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How much help should parents give their kids with homework?

Kim Bongiorno

Talk to his/her teacher first. My 1st Grader's teacher wants the kids to do homework on their own, so she can see where they are on that skill without her assistance. If we, as parents, see something incorrect, we can say "I see one wrong addition answer" or the like, letting them know there's something they can correct...but not give them the answer.
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What's your dream gift for Mother's Day? (If it's a product or service that can be found on the web or on your blog, please include a link.)

Kim Bongiorno

My Nana's favorite flower was lilac, and she always smelled of them. I've wanted a lilac bush on each side of my house since we moved in 4 years ago, and am hoping my husband makes it happen this Mother's Day. I've missed her every day for the past 18 years since she has been gone. Now that I'm 36 years old, I'm officially at the point where she's been gone half my life. From now on, I'll have more of my life without her than with. It's time to bring a piece of her back to me, to keep her presence strong as time passes. I'd love for her memory to be carried in the breezes that blow around my kids as they play in the yard. I'd love to have my thoughts filled with her when I catch a whiff of that sharp purpley scent on a bad day. So I hope for lilac bushes.
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How do you keep your kids involved with chores?

Kim Bongiorno

It’s part of our routine, so it has become a habit. My kids are almost 5 & 7 years old, so they can help out with a few things now. I keep a Swivel Sweeper in the kitchen right by the table. After they spill four thousand crumbs per meal, they know to stroll on over to the SS and get to work. They know to clear their spots on the table after meals. It’s automatic now. Also? It increases their chances of getting dessert. I act like it’s A Big Deal to help me fold towels, so the kids practically fight each other to get to me first for a pile to fold. Jedi Mind trick? Maybe. But it works. Each time they pick up a new task, I let them settle into it, get used to it, so they don’t even think about the fact that they’re doing it, before I add something new. I’m just looking forward to the day they’re old enough to do all the laundry. Oh, that’ll be AWESOME.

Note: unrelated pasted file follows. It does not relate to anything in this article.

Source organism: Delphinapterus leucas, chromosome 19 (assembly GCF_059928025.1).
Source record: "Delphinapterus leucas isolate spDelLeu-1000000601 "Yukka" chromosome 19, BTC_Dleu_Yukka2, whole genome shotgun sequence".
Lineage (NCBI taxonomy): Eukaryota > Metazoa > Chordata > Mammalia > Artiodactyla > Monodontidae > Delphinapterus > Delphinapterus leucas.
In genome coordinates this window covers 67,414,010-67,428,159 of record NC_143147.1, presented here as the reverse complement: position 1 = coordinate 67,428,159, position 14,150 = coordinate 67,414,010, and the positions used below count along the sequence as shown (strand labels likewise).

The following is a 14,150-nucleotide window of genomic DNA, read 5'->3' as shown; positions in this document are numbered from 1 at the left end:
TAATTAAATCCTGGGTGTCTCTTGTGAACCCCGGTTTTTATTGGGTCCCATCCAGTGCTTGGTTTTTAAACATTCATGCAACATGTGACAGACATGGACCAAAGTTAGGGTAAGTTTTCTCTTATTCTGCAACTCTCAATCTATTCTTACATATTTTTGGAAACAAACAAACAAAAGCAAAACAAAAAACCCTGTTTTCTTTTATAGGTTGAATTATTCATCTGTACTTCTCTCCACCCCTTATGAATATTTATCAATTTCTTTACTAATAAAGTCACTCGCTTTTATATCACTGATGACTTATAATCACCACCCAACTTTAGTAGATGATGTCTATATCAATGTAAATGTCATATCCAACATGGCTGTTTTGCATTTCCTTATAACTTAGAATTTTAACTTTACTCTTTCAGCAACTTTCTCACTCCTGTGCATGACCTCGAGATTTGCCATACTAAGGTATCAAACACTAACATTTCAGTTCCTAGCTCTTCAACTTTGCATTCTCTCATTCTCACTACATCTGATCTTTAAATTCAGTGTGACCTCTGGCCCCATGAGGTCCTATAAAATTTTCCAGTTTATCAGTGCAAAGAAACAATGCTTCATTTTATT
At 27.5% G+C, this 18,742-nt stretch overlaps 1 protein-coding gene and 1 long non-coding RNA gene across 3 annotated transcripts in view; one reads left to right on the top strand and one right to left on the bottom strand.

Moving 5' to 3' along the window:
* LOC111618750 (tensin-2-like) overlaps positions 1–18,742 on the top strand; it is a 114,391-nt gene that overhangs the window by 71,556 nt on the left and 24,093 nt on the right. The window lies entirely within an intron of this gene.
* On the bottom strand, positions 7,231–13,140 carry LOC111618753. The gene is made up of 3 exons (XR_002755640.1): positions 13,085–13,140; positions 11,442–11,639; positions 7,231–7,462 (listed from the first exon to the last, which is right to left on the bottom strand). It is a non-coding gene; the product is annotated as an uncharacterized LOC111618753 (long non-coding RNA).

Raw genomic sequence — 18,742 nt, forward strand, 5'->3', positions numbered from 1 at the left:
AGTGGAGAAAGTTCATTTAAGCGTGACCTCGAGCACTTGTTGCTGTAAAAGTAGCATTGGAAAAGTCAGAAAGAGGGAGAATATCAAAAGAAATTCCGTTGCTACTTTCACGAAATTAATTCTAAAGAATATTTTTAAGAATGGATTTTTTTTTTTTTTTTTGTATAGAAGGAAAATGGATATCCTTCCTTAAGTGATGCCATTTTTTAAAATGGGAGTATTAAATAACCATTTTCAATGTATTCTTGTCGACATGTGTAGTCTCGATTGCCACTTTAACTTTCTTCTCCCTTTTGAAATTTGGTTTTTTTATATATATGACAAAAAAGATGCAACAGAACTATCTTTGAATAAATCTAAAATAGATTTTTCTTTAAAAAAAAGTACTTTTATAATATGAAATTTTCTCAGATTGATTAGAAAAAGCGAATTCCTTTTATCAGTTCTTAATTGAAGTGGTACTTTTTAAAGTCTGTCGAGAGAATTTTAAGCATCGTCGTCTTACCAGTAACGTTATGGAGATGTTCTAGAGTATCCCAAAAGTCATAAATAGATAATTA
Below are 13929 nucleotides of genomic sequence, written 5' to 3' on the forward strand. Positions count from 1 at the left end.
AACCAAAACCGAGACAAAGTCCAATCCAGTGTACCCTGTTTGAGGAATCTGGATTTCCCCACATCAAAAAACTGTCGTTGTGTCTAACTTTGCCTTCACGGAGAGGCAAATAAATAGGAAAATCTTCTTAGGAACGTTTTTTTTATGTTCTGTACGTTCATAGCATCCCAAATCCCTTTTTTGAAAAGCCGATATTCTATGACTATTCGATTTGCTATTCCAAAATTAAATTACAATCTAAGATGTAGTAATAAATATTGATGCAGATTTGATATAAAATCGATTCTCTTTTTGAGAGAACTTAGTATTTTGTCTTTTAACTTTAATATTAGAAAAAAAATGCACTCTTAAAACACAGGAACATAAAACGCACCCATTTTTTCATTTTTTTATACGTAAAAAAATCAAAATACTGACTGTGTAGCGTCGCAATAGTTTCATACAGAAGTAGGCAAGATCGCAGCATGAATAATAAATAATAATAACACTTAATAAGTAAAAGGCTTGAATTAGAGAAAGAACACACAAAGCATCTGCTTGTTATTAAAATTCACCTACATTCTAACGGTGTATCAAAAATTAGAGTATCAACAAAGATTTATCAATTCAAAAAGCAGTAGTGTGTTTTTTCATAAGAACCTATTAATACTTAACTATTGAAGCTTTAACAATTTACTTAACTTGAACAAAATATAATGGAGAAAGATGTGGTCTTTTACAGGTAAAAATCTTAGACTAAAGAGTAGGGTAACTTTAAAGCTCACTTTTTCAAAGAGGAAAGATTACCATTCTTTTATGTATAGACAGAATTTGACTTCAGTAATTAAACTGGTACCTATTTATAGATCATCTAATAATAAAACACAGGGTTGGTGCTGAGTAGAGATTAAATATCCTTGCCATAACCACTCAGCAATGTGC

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What's your favorite muffin recipe?

Kim Bongiorno

The Pioneer Woman introduced me to muffins that taste like donuts. They are breakfast crack. I cannot get enough of these warm, buttery, cinnamony mini muffins.
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What are the best ways to keep kids entertained & well-behaved at a formal event or luncheon such as wedding?

Kim Bongiorno

Low expectations, an escape plan, and a bag full of surprises. I pack stickers, paper, mini coloring books, crayons, silent toys, Dollar Store crafts (and a baggie to store them in), snacks and a reward chart for my kids when we go to something that is probably too fancy for them to be expected to behave at properly. I also make sure they are dressed appropriately, but comfortably. Nothing makes a bored kit twitchier than an itchy dress or too-tight pants.